The Canadian mining firm Excellon Resources announced recently that it is acquiring Otis Gold Corp., also of Canada, thus bolstering their risky scheme to use cyanide-based gold mining in the Centennial Mountains in Clark County, a headwaters region of the eastern Snake River Plain aquifer.
The objective: To mine low-grade gold ore by destroying a part of the Centennials, while imperiling the quality of water that is the lifeblood of eastern Idaho.
“Destroying” sounds alarmist, but it is accurate, for, in the business of open-pit, cyanide heap-leach gold mining, there is no other way.
Initiated by Otis Gold, the Kilgore Project, as it’s called, is in Caribou-Targhee National Forest a few miles northwest of the Clark County village of Kilgore. With fewer than 900 residents, Clark is Idaho’s least-populated county. Unemployment is officially pegged at 2.6%. The mountains of the project area rise east of I-15, southwest of West Camas Creek and north of Idmon Road.
The project area is popular for RV camping, ATV riding, hunting and hiking. It is bear country and home to Yellowstone cutthroat trout, which state and federal agencies list as a species of special concern. As creeks flow southward from the area, they merge into Camas Creek, one of four small rivers that help recharge the aquifer.
No mine has been proposed yet to the U.S. Forest Service. But a 12,000-acre operation is being aggressively pitched to investors.
The lure: For starters, a projected 825,000 ounces of gold, mined using the same cyanide heap-leaching process that voters in Montana — about seven miles to the north — banned at new mines in 1998.
There is gold here, although some geologists say that Otis and Excellon exaggerate the lode. Critics say it is low-grade ore, so massive quantities would need to be excavated, crushed and leached with a cyanide solution to chemically extract what gold there is.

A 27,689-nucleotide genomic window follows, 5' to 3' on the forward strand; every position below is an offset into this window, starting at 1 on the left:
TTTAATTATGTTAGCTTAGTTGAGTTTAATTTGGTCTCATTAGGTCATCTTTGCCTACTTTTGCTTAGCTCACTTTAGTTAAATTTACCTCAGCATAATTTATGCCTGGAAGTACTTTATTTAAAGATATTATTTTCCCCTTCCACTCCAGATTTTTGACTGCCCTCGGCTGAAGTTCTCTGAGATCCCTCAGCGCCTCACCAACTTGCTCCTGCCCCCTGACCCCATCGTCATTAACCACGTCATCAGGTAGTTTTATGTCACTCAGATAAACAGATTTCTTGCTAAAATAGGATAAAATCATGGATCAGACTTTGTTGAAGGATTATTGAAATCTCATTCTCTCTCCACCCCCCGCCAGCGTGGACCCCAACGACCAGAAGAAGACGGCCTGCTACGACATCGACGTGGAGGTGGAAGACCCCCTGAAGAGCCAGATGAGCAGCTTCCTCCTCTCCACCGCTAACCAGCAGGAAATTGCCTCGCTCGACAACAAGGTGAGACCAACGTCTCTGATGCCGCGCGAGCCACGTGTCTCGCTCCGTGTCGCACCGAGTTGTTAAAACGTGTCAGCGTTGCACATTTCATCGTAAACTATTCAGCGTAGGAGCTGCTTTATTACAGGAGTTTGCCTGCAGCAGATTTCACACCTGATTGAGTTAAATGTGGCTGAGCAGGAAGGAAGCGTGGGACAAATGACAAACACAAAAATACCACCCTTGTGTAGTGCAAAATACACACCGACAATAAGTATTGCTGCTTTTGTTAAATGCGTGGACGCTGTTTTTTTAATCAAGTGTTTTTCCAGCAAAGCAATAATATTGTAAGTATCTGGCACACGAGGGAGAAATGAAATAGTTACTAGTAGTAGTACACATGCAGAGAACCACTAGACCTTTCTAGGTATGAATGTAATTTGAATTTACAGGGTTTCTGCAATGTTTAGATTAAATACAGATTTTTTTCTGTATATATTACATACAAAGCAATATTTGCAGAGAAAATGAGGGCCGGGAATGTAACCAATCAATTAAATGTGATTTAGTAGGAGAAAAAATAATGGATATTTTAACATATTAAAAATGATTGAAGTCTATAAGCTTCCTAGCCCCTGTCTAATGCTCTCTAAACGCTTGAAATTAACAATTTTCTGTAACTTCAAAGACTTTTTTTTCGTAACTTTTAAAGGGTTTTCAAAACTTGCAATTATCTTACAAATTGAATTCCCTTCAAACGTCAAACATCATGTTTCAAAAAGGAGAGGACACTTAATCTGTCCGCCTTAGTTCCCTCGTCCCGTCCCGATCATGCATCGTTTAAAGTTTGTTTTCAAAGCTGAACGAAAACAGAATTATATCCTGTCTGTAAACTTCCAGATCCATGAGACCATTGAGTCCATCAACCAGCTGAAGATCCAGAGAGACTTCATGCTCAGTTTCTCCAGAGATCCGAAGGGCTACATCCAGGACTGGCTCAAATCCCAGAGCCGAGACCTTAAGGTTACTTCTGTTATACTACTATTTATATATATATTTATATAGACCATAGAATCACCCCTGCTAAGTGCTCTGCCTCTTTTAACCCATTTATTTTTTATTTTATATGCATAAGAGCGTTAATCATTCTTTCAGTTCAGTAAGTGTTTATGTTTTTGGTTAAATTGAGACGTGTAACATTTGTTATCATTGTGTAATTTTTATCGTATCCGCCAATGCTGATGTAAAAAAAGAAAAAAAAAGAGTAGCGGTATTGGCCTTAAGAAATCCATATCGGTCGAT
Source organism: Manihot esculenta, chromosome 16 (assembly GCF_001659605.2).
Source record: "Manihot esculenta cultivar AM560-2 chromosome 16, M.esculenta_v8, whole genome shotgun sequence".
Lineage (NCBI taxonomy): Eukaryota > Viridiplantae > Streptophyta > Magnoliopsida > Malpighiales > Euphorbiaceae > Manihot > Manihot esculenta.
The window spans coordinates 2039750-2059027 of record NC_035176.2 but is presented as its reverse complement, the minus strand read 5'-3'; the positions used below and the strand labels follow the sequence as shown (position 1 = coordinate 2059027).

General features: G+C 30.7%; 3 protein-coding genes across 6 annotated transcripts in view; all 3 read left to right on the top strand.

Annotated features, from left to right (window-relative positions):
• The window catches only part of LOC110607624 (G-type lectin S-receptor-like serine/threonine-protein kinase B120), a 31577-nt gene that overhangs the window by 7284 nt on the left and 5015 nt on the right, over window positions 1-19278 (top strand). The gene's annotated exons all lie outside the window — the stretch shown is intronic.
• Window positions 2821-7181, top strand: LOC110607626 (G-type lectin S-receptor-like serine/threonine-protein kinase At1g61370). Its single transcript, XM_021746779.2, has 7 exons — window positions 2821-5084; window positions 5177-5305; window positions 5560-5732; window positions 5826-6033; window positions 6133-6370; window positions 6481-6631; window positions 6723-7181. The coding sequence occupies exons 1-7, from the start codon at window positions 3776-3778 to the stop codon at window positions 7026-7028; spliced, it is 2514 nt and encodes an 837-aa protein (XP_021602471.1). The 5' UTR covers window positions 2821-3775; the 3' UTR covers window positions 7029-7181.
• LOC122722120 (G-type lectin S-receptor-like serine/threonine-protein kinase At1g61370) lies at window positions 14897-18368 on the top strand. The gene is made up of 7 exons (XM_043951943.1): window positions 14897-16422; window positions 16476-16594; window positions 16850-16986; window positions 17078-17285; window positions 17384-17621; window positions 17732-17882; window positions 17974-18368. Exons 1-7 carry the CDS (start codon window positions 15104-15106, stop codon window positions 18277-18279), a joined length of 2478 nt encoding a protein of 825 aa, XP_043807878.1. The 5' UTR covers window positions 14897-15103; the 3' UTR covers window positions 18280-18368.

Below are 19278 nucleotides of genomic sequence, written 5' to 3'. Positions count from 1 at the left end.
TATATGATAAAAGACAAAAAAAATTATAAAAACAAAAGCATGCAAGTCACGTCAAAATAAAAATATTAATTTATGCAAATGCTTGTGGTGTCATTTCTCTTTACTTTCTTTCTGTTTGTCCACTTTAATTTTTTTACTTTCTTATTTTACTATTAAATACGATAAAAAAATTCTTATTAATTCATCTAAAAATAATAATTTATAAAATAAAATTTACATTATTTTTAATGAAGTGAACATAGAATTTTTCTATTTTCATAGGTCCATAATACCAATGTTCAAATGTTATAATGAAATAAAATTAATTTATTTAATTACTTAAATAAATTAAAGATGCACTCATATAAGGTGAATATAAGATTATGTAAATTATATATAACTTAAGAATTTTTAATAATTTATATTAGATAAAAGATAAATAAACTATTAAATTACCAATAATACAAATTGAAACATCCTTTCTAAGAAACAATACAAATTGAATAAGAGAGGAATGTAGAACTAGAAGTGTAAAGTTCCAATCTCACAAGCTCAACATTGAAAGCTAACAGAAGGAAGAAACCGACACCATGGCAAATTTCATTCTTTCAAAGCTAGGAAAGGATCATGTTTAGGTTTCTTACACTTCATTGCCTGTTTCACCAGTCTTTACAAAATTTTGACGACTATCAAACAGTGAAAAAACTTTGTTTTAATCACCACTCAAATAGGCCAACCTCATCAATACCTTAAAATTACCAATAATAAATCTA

One fear is that contaminants from the process will inevitably migrate into the region’s water.
Excellon Resources says the Kilgore Project is just the beginning. “Kilgore — Significant Room to Grow” the company proclaims in a presentation.
Importantly, Craig T. Lindsay, previously Otis Gold’s president and CEO, once told an interviewer, “There’s no royalties on it.”
Under America’s 1872 General Mining Act — which still governs mining on federal lands — even foreign companies don’t have to pay royalties to the American people for the riches they haul away. Yet we are responsible in the long term for the damage.
Excellon speaks of Kilgore as “the next Round Mountain.” This refers to a gold mine, owned by Canada’s Kinross Gold, some 50 miles north of Tonopah, in the Nevada desert. Its pit is 1,600 acres, the equivalent of about 1,200 football fields.
Round Mountain Mine, however, receives little precipitation, while the Centennials’ snow, streams and groundwater sustain our farms, wildlife refuges and wildlife management areas. Camas Creek flows from lush Camas Meadows to Camas National Wildlife Area, into Mud Lake Wildlife Management Area and farmlands, and into the aquifer.
In July, the Kilgore Project will enter the second season of its five-year exploratory permit from the U.S. Forest Service. Currently, the Idaho Conservation League, Greater Yellowstone Coalition and Advocates for the West are challenging the permit in U.S. District Court in Boise. The issue is not responsible mining in appropriate places. The issue is mining here, in this way — an issue that ultimately may be tried in the court of public opinion.